Yes but I think the fire is - or will be - part of its history. When Victor Hugo wrote "Notre Dame", the place was falling apart. The repairs since then have been as much part of its history as the cathedral at Rheims being destroyed in the war and then rebuilt.

(If the structure could not be saved, that would perhaps be different though, IMO.)
 

Pabilito

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As I said, there's one long side which borders a narrow, built up street, and it's all very densely populated after that.

Choosing to let it burn itself out would not have been an option.
I'm sure anybody living nearby would have been evacuated hours ago.
 

petaljam

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I'm sure anybody living nearby would have been evacuated.
They have been. Letting it burn itself out would put a far greater number at risk, almost inevitably leading to casualties. It could become uncontrollable. That's why there was felt to be a need for fire brigades in the first place.
 

raetsel

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Going by some of the footage from inside the cathedral it seemed unimaginable to be inside - yet a team of them were, trying to save the structure by complementing the work being done from the outside.
That takes a lot of courage.

Hey, Petaljam, you have adaughter in France just now. Did she grow up in France.
I had a close friend, originally from Donegal, who died a number of years ago, whose sister moved to France after university and married a local French guy and stayed. I met their daughter at my friend's wake, and despite appearing very French in a cultural sense, she spoke English with an Irish accent. Is that the same in your family?
 

raetsel

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I'm sure anybody living nearby would have been evacuated hours ago.
You're labouring this. :)

Nobody wants to see firemen die. But they are paid to take calculated risks. As are soldiers. And policemen. And construction workers. And miners. Etc. ad nauseum.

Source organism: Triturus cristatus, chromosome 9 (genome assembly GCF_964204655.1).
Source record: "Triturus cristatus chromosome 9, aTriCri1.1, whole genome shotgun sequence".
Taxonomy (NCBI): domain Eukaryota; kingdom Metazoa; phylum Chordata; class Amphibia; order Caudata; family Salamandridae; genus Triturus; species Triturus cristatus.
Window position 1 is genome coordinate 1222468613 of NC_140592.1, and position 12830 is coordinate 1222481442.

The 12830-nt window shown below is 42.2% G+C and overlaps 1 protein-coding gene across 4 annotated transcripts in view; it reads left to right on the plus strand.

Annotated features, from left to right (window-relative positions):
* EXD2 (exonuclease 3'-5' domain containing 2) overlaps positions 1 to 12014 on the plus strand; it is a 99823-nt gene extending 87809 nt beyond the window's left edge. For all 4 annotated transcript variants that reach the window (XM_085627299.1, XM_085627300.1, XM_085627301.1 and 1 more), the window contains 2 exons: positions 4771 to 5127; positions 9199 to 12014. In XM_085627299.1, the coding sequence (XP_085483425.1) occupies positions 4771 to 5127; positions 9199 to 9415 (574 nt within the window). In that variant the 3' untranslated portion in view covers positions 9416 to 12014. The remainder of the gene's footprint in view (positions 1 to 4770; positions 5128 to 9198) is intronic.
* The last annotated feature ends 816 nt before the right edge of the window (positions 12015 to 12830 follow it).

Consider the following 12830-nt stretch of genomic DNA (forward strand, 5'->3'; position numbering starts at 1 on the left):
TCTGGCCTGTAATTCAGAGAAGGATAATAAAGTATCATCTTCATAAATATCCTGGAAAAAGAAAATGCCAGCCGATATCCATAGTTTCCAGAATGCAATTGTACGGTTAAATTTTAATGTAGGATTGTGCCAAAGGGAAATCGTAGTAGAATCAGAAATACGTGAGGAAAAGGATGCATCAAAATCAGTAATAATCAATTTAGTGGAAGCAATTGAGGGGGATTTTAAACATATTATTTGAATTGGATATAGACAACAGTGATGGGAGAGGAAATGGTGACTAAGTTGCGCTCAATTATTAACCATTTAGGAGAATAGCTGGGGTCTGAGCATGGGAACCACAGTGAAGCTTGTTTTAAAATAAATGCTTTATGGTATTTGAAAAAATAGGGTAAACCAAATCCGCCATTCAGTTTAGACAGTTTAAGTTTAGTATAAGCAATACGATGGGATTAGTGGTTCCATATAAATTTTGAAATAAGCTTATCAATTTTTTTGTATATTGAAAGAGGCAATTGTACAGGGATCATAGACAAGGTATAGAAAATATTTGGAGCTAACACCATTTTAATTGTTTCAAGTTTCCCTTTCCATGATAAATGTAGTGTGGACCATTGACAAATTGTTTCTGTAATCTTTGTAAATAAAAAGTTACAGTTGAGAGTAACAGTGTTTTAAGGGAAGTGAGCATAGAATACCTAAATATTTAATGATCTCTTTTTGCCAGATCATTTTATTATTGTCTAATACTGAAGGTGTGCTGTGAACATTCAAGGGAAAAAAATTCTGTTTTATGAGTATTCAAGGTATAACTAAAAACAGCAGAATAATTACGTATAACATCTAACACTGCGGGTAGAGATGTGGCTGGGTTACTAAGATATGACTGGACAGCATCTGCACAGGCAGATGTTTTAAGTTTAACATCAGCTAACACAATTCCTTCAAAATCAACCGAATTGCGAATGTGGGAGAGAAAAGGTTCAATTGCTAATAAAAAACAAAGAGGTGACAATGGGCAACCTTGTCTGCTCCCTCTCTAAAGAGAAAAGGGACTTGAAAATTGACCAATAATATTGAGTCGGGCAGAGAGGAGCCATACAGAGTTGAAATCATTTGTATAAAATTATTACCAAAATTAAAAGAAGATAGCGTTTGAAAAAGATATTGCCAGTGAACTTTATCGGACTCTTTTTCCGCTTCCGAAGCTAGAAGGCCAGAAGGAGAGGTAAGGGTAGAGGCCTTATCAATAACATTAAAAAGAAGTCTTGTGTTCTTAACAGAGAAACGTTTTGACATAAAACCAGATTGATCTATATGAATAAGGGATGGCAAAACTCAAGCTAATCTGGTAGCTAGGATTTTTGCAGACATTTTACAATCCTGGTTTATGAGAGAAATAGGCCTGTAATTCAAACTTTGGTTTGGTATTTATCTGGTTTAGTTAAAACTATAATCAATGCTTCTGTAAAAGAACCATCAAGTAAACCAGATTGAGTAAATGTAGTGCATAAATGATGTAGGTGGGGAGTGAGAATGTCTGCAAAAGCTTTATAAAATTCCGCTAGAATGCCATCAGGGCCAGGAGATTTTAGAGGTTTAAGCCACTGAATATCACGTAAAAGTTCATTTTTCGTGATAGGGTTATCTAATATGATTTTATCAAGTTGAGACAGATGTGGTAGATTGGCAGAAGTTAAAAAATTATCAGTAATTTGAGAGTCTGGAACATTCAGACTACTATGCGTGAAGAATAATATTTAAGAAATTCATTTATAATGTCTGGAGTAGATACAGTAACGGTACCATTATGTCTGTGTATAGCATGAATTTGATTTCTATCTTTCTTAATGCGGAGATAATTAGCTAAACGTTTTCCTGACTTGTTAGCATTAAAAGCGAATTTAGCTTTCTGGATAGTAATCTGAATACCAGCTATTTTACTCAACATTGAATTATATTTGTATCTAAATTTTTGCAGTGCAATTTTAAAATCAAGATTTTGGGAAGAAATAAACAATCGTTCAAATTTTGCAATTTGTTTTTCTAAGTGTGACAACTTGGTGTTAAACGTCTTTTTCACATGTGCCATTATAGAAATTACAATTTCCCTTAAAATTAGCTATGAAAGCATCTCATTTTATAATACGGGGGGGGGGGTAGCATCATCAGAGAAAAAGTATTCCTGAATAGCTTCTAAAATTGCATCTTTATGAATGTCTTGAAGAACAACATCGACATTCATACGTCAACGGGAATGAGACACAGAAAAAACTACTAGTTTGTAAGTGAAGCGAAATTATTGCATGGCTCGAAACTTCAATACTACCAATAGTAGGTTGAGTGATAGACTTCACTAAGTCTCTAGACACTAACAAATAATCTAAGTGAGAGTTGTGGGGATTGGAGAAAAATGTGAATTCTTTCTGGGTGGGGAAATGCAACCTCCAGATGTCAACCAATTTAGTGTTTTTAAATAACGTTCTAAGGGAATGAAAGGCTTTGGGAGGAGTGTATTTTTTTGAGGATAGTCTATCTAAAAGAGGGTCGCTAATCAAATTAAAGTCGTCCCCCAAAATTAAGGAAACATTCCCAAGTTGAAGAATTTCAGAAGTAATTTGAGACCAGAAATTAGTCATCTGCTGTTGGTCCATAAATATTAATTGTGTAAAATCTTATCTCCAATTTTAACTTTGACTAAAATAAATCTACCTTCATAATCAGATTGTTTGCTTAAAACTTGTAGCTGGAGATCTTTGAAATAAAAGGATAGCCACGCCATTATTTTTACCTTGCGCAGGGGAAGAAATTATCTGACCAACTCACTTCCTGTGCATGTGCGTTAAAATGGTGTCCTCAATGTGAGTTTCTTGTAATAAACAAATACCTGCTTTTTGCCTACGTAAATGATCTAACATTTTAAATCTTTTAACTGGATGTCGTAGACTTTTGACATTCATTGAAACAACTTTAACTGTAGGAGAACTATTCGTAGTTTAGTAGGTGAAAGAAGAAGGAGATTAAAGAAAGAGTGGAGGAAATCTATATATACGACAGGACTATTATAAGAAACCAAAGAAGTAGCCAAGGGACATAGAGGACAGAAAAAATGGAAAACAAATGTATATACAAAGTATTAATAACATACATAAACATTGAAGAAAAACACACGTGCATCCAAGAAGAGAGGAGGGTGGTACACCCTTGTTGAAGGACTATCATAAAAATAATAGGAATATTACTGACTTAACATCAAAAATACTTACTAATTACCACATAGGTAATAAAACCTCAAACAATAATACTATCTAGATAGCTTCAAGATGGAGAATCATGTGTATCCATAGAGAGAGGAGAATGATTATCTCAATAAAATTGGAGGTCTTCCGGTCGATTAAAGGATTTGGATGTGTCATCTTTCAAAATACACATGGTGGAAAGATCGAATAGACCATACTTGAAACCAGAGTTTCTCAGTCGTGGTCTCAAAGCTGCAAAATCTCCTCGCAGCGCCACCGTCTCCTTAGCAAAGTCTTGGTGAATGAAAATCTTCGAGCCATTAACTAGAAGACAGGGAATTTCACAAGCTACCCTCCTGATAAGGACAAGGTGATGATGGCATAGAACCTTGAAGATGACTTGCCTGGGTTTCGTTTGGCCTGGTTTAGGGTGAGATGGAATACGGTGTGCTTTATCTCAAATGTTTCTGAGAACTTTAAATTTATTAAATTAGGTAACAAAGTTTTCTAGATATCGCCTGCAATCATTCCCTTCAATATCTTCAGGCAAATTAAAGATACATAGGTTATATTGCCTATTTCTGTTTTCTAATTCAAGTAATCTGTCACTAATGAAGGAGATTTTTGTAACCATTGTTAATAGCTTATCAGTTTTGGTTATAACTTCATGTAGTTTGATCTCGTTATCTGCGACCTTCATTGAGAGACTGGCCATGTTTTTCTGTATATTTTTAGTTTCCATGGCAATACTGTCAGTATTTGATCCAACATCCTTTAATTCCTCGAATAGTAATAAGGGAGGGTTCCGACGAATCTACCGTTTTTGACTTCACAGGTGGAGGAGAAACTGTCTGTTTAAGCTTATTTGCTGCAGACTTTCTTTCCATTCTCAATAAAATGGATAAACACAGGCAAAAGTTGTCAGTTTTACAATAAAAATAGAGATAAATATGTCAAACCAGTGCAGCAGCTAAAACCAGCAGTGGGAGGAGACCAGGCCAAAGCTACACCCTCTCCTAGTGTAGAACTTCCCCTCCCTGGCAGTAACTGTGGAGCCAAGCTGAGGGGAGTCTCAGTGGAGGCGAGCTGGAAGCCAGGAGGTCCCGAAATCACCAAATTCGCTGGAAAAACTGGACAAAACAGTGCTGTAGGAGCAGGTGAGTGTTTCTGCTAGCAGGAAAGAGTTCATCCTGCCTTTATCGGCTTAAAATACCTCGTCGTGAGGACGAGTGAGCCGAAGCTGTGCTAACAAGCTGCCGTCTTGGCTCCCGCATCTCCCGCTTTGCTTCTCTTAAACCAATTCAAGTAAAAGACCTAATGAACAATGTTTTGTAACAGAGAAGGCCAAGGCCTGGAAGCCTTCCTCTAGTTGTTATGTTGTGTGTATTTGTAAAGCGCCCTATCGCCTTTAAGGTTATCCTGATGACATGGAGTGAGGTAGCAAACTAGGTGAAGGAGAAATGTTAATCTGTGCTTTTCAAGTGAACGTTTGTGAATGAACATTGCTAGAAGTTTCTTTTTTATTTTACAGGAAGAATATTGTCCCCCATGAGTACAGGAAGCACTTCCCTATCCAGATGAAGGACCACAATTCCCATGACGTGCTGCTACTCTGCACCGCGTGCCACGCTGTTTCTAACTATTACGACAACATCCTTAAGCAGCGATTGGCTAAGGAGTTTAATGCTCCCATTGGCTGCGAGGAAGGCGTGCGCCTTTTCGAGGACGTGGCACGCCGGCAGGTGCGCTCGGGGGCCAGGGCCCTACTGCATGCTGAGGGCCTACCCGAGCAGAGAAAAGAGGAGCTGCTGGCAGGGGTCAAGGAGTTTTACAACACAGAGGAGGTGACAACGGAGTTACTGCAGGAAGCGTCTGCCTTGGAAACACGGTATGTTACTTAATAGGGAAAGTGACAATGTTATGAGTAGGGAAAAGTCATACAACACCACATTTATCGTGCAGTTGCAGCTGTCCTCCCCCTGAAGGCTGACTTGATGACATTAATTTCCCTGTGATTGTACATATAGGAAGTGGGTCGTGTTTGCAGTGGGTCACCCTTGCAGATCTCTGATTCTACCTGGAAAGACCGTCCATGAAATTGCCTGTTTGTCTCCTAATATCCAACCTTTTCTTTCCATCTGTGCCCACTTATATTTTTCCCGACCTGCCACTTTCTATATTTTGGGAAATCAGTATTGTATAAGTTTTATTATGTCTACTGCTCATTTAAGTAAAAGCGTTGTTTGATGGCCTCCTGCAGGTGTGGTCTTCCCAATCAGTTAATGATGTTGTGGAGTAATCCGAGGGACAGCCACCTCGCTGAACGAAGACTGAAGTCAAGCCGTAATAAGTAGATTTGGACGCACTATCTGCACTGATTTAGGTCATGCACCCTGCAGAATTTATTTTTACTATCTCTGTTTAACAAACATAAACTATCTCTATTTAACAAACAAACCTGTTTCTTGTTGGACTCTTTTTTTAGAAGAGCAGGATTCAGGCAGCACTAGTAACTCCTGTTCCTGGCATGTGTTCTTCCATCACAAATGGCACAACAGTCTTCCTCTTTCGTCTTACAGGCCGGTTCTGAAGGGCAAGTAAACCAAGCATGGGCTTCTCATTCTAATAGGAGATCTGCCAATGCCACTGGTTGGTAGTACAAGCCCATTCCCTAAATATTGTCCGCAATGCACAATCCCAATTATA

SweenyTodd

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Why was a post about a spate of church burnings in France deemed off topic?
 

Hillmanhunter1

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First light on the first day of the reconstruction.

Francois Pinault has stepped up and pledged 100 million Euros towards the costs

He hopes that the money will help church officials “completely rebuild Notre Dame.”

French president Emmanuel Macron had vowed to do so earlier in the day.

“We will rebuild Notre Dame because it is what the French expect,” Macron said, calling it “the epicenter” of their lives.

“It is what our history deserves,” he added. “It is, in the deepest sense, our destiny.”

French billionaire pledges more than $100M to help rebuild Notre Dame cathedral
 

Pyewacket

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The Afd in Germany is already sending out malevolent tweets that "We are under attack" and "Muslims should be ashamed!"

You know you are too familiar with Social Media crap when your first thought on hearing the news is "Wonder how long it will take before the far right launch a conspiracy theory on t'interwebs?"
 

roc_

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You're labouring this. :)

Nobody wants to see firemen die. But they are paid to take calculated risks. As are soldiers. And policemen. And construction workers. And miners. Etc. ad nauseum.
It’s about much more than just being paid for it.

“... The Soldier’s profession is to defend it.
The Pastor’s to teach it.
The Physician’s to keep it in health.
The Lawyer’s to enforce justice in it.
The Merchant’s to provide for it.
And the duty of all these men is, on due occasion, to die for it.
“On due occasion,” namely: –
The Soldier, rather than leave his post in battle.
The Physician, rather than leave his post in plague.
The Pastor, rather than teach Falsehood.
The Lawyer, rather than countenance Injustice...”
(Ruskin)